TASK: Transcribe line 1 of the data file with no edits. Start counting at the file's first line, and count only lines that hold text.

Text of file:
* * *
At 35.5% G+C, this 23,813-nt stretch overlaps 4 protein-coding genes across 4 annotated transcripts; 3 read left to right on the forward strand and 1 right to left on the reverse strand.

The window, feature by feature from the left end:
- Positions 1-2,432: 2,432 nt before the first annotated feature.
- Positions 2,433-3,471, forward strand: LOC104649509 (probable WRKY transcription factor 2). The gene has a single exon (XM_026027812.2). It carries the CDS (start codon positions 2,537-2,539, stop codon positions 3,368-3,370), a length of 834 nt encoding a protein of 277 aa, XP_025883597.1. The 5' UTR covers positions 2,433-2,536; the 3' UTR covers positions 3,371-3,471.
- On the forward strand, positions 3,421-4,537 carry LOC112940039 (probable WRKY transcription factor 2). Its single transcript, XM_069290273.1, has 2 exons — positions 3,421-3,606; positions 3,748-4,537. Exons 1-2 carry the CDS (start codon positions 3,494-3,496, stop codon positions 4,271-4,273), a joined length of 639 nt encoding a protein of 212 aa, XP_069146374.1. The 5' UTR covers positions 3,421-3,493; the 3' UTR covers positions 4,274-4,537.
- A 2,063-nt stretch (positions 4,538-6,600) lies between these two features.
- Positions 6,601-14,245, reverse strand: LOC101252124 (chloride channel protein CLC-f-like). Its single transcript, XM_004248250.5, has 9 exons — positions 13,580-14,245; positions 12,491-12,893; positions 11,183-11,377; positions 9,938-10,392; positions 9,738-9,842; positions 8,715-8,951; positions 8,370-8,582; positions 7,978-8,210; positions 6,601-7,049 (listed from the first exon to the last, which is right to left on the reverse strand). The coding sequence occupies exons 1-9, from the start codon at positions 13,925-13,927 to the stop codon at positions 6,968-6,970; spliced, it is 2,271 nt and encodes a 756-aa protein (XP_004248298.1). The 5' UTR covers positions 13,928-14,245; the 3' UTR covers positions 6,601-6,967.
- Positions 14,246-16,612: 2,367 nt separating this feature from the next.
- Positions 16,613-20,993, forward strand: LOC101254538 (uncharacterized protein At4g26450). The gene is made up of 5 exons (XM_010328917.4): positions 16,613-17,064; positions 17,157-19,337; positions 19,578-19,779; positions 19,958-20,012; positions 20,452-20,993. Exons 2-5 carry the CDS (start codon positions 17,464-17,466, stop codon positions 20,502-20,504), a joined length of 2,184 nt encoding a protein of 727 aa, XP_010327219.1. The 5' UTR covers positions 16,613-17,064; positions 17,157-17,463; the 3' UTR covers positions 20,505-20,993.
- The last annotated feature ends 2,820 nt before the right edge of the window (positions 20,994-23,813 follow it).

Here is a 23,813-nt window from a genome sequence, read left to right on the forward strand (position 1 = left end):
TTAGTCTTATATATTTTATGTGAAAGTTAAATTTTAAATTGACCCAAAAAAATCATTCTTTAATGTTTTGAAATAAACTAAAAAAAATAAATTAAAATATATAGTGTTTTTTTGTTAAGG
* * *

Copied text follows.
At 35.5% G+C, this 23,813-nt stretch overlaps 4 protein-coding genes across 4 annotated transcripts; 3 read left to right on the forward strand and 1 right to left on the reverse strand.